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The euro will face bigger tests than Greece

Discussion in 'The Economy' started by Tropo, 22nd Feb, 2010.

  1. Tropo

    Tropo Well-Known Member

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    By George Soros

    Published: February 21 2010 18:40 | Last updated: February 21 2010 18:46
    Otmar Issing, one of the fathers of the euro, correctly states the principle on which the single currency was founded.
    As he wrote in the FT last week, the euro was meant to be a monetary union but not a political one. Participating states established a common central bank but refused to surrender the right to tax their citizens to a common authority.
    This principle was enshrined in the Maastricht treaty and has since been rigorously interpreted by the German constitutional court.
    The euro was a unique and unusual construction whose viability is now being tested.
    The construction is patently flawed.
    A fully fledged currency requires both a central bank and a Treasury.
    The Treasury need not be used to tax citizens on an everyday basis but it needs to be available in times of crisis.
    When the financial system is in danger of collapsing, the central bank can provide liquidity, but only a Treasury can deal with problems of solvency. This is a well-known fact that should have been clear to everyone involved in the creation of the euro.
    Mr Issing admits that he was among those who believed that “starting monetary union without having established a political union was putting the cart before the horse”.
    FT.com / Comment / Opinion - The euro will face bigger tests than Greece
     
  2. Chris C

    Chris C Well-Known Member

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    Or they could just solve the problem by kicking out countries that regularly miss the budget and debt requirements or even better kick the countries out that lied to get their way in...

    Problem solvered.
     
  3. dudek

    dudek Well-Known Member

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    Chris,

    You not serous, are you?
     
  4. Chris C

    Chris C Well-Known Member

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    LOL in a slapstick way I sort of am... but that said the Euros problems extend way past Greece - half the countries in it are in serious risk of default over the next few years, and the others that aren't gave up their monetary policy over their previously strong currencies, and porbably won't be keen on paying for their neighbour's mistakes.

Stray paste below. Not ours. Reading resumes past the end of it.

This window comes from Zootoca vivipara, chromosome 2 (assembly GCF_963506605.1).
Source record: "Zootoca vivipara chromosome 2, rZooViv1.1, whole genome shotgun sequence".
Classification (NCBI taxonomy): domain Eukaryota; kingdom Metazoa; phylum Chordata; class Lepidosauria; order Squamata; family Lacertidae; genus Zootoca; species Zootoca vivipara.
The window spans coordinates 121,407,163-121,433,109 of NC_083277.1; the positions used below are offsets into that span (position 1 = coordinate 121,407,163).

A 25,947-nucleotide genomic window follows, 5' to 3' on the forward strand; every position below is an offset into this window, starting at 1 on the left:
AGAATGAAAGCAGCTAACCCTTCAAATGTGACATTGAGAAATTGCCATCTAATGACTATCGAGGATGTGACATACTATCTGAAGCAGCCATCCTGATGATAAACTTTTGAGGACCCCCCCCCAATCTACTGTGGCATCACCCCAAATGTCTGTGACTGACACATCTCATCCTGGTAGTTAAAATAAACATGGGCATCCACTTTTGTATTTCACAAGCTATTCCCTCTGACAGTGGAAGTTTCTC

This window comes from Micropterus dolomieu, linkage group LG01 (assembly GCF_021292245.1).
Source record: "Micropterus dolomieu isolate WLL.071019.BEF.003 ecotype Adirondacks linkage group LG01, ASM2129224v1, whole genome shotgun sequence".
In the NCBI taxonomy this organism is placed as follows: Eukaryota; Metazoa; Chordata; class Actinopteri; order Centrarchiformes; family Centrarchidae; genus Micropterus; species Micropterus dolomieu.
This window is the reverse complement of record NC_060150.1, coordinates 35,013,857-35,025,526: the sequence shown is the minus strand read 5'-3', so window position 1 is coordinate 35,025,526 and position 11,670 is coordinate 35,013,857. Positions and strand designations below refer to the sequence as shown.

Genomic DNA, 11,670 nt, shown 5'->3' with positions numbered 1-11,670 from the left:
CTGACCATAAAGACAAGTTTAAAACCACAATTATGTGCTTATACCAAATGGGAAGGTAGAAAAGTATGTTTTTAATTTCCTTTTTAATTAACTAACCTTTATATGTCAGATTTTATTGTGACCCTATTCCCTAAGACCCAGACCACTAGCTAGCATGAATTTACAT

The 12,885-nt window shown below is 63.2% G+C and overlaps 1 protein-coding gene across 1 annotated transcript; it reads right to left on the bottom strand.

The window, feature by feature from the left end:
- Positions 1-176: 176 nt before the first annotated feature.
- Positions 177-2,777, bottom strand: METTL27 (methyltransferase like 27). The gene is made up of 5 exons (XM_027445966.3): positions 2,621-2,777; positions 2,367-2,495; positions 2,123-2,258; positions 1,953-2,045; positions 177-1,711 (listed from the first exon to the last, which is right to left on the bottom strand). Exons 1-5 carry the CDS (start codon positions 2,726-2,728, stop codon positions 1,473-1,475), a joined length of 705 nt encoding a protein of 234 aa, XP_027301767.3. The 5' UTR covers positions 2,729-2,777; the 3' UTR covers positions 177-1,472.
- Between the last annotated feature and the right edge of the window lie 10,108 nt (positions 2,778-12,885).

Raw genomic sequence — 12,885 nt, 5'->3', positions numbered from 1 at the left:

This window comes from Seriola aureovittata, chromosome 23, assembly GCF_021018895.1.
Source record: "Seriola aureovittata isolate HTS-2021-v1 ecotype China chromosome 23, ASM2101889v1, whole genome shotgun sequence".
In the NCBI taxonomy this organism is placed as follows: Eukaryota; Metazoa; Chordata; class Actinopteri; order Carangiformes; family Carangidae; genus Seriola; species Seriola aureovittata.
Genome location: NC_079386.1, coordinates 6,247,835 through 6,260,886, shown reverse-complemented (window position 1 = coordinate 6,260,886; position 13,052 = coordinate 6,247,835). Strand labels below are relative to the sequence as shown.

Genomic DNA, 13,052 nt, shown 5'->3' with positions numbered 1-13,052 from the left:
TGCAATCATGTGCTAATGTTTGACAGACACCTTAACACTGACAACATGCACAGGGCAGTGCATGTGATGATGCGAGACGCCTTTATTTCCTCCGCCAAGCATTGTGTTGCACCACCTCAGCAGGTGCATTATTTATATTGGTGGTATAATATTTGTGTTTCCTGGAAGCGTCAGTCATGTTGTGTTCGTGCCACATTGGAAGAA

Europe's got a lot of history, and a lot of variation between cultures and I, like many, question if they can all play house for long enough for them all to get on the same page.

    Plus I think what most are alluding to is that the Euro was not well designed to deal with individual member state crisises, and it looks like that it is on the brink of needing to handle a bunch of them.
     
  5. wdongli

    wdongli Well-Known Member

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    The time to make or break EU

    Greece slides inexorably to point of no return
    EU stands ready to bailout Greece

    Soros commented that Greece "have to be given some help from Europe or the IMF at concessional rates.'' "It is a make or break time for the euro and it's a question whether the political will to hold Europe together is there or not.''

    Greece was believed to ask the aid from EU or IMF very soon. But any aid request would risk re-opening EU political divisions, particularly if it were to come before a May 9 regional election in Germany, where opinion polls show public opposition to supporting Greece. The politicians have to get the gut to fight against the herd sentiment if they want to keep EU intact.

    German Chancellor Angela Merkel has insisted that no concession be made to Greece and that loans be extended at close to its cost of borrowing in the market. It is a test for Angela Merkel to see if she is a responsible, visionary, and brave "iron girl" with good enough knowledge of the modern economies.

    "Deflation takes a toll on growth and employment. So Greece won't grow its way out of debt. The only way Greece could tame its debt problem would be with savage spending cuts and tax increases, measures that would worsen the unemployment rate." A mad circle to put Greece into the hell if no external help.

    "Greece could alleviate some of its problems by leaving the euro, and devaluing. But it's hard to see how it could do that without triggering a catastrophic run on its banking system. "

    It is the time to make or break EU.
     
  6. Billv

    Billv Getting there

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    I agree. IMO it's stupid how some EU countries (having their own agenda) are playing games with Greece but sooner rather than later they'll have to bite the bullet and accept the debt restructuring needed or the EU will face a huge financial disaster.

    Germany is having difficulties facing reality because of domestic politics and will not agree to provide the huge and ongoing low interest finance needed to guide Greece through the crisis but Germany doesn't have to do this alone. The Germans are the founders of the EU and it's their responsibility to show initiative and to create the right climate for a solution to be found.

    The EU needs to create support mechanisms and to make them available to any member state who needs it. If the EU needs to change the constitution so be it. You can't have an ecomonic union without support mechanisms.

    Looking at the size of the Greek interest repayments it's a matter of time before Greece defaults on it's loans so they'll have to be bailed out.
    Lenders must agree to extend maturities on Greek debt, and must accept a lower interest rate or Greece will default on it's loans just like Russia and Argentina did and a default of this size will scar the EURO and the European foundations forever.

    The European problem is huge, and although Greece is the prime target they are not alone. The EU have to adjust to the times and the ECB has to take measures to support it's weaker member countries now before they start defaulting one after another.....
     
  7. wdongli

    wdongli Well-Known Member

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    I appreciate the guarded optimism about the EU and Greece very much. I do feel the politicians in EU just tried to pay less as much as possible for their own nations for a bail out solution.